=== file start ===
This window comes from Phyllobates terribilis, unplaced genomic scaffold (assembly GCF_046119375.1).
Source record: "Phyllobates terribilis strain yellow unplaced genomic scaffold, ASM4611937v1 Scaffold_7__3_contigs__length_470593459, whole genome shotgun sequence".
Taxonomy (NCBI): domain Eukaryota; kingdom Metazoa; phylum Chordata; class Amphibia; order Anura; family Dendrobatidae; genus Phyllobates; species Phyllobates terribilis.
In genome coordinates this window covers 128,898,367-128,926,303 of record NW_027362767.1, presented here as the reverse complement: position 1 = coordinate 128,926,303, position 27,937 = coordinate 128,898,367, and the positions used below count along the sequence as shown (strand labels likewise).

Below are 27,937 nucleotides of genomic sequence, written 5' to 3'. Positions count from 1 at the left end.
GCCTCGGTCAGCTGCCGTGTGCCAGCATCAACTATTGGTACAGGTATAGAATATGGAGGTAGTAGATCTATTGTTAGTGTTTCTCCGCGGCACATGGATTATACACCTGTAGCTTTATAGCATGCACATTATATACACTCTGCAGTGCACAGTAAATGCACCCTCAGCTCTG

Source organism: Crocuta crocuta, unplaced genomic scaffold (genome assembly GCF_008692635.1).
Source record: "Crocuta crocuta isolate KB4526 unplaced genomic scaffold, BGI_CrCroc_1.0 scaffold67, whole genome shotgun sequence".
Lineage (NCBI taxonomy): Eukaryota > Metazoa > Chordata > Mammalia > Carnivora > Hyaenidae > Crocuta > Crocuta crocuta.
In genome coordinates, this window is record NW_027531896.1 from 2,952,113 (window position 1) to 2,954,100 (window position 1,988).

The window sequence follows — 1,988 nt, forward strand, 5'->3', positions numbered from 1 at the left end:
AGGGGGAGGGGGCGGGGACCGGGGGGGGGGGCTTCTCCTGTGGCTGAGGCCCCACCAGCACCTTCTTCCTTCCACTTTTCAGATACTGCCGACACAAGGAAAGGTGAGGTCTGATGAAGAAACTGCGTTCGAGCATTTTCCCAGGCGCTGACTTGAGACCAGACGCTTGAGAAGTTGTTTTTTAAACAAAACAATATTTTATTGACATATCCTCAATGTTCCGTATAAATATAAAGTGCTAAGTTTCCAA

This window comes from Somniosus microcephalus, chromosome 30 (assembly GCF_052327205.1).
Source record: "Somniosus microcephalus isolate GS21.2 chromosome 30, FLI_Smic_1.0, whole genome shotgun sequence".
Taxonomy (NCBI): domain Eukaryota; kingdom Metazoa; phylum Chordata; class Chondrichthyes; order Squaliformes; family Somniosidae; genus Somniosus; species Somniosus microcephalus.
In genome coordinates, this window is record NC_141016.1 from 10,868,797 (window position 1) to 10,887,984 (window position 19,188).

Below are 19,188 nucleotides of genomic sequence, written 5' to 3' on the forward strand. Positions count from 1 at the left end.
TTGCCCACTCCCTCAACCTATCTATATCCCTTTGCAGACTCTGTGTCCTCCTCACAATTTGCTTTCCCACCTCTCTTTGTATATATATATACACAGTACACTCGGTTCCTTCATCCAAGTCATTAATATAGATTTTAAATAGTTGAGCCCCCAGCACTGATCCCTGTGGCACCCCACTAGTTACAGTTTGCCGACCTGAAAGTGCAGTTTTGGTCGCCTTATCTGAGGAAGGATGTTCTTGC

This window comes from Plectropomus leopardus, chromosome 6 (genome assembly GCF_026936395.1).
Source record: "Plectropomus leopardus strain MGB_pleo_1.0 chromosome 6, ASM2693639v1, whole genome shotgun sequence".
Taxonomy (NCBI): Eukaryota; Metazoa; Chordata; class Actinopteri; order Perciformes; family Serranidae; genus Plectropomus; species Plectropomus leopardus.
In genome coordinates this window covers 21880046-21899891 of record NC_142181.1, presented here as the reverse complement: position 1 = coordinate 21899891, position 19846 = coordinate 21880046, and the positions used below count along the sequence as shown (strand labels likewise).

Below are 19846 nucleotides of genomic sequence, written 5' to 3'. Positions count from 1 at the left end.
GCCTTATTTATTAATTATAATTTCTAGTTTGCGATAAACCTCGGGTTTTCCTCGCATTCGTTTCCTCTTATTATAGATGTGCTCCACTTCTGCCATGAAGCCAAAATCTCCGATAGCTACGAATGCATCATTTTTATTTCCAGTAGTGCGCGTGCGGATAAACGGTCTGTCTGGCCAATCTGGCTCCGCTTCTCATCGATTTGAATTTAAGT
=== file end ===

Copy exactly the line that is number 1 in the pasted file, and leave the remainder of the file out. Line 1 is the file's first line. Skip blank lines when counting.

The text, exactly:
This window comes from Phyllobates terribilis, unplaced genomic scaffold (assembly GCF_046119375.1).